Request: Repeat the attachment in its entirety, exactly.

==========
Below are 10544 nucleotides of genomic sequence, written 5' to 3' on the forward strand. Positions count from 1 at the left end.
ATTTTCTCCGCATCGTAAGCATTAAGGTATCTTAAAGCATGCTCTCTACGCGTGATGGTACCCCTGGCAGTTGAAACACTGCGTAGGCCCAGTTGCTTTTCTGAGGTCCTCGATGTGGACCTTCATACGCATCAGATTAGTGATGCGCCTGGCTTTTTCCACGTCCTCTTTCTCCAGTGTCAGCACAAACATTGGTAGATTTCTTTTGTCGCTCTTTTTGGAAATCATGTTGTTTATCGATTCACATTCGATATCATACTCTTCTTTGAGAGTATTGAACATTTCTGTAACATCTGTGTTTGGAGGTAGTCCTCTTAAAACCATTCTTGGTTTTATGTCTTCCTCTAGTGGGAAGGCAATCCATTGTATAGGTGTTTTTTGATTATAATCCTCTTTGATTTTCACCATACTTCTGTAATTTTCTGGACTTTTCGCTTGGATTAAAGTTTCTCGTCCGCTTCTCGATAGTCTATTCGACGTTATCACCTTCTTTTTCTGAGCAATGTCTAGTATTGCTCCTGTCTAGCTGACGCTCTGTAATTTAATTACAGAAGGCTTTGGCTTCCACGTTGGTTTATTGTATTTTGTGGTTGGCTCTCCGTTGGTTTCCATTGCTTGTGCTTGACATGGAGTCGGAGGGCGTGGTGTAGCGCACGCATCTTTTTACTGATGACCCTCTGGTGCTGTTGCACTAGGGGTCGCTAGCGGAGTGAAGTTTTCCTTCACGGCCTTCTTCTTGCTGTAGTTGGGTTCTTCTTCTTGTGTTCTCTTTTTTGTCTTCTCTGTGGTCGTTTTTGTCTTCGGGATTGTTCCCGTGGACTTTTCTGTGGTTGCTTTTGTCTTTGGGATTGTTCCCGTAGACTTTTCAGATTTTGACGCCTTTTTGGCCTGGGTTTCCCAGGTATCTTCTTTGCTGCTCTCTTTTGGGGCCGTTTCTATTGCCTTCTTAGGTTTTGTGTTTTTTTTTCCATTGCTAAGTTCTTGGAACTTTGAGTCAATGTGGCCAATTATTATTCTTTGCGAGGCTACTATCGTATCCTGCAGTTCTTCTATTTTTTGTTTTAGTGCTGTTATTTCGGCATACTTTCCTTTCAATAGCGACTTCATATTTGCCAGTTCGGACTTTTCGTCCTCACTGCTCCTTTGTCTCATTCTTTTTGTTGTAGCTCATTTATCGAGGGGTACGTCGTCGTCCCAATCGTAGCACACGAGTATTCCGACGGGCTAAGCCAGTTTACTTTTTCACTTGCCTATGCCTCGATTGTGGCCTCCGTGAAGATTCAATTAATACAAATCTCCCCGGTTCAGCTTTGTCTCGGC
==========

Below are 10544 nucleotides of genomic sequence, written 5' to 3' on the forward strand. Positions count from 1 at the left end.
ATTTTCTCCGCATCGTAAGCATTAAGGTATCTTAAAGCATGCTCTCTACGCGTGATGGTACCCCTGGCAGTTGAAACACTGCGTAGGCCCAGTTGCTTTTCTGAGGTCCTCGATGTGGACCTTCATACGCATCAGATTAGTGATGCGCCTGGCTTTTTCCACGTCCTCTTTCTCCAGTGTCAGCACAAACATTGGTAGATTTCTTTTGTCGCTCTTTTTGGAAATCATGTTGTTTATCGATTCACATTCGATATCATACTCTTCTTTGAGAGTATTGAACATTTCTGTAACATCTGTGTTTGGAGGTAGTCCTCTTAAAACCATTCTTGGTTTTATGTCTTCCTCTAGTGGGAAGGCAATCCATTGTATAGGTGTTTTTTGATTATAATCCTCTTTGATTTTCACCATACTTCTGTAATTTTCTGGACTTTTCGCTTGGATTAAAGTTTCTCGTCCGCTTCTCGATAGTCTATTCGACGTTATCACCTTCTTTTTCTGAGCAATGTCTAGTATTGCTCCTGTCTAGCTGACGCTCTGTAATTTAATTACAGAAGGCTTTGGCTTCCACGTTGGTTTATTGTATTTTGTGGTTGGCTCTCCGTTGGTTTCCATTGCTTGTGCTTGACATGGAGTCGGAGGGCGTGGTGTAGCGCACGCATCTTTTTACTGATGACCCTCTGGTGCTGTTGCACTAGGGGTCGCTAGCGGAGTGAAGTTTTCCTTCACGGCCTTCTTCTTGCTGTAGTTGGGTTCTTCTTCTTGTGTTCTCTTTTTTGTCTTCTCTGTGGTCGTTTTTGTCTTCGGGATTGTTCCCGTGGACTTTTCTGTGGTTGCTTTTGTCTTTGGGATTGTTCCCGTAGACTTTTCAGATTTTGACGCCTTTTTGGCCTGGGTTTCCCAGGTATCTTCTTTGCTGCTCTCTTTTGGGGCCGTTTCTATTGCCTTCTTAGGTTTTGTGTTTTTTTTTCCATTGCTAAGTTCTTGGAACTTTGAGTCAATGTGGCCAATTATTATTCTTTGCGAGGCTACTATCGTATCCTGCAGTTCTTCTATTTTTTGTTTTAGTGCTGTTATTTCGGCATACTTTCCTTTCAATAGCGACTTCATATTTGCCAGTTCGGACTTTTCGTCCTCACTGCTCCTTTGTCTCATTCTTTTTGTTGTAGCTCATTTATCGAGGGGTACGTCGTCGTCCCAATCGTAGCACACGAGTATTCCGACGGGCTAAGCCAGTTTACTTTTTCACTTGCCTATGCCTCGATTGTGGCCTCCGTGAAGATTCAATTAATACAAATCTCCCCGGTTCAGCTTTGTCTCGGC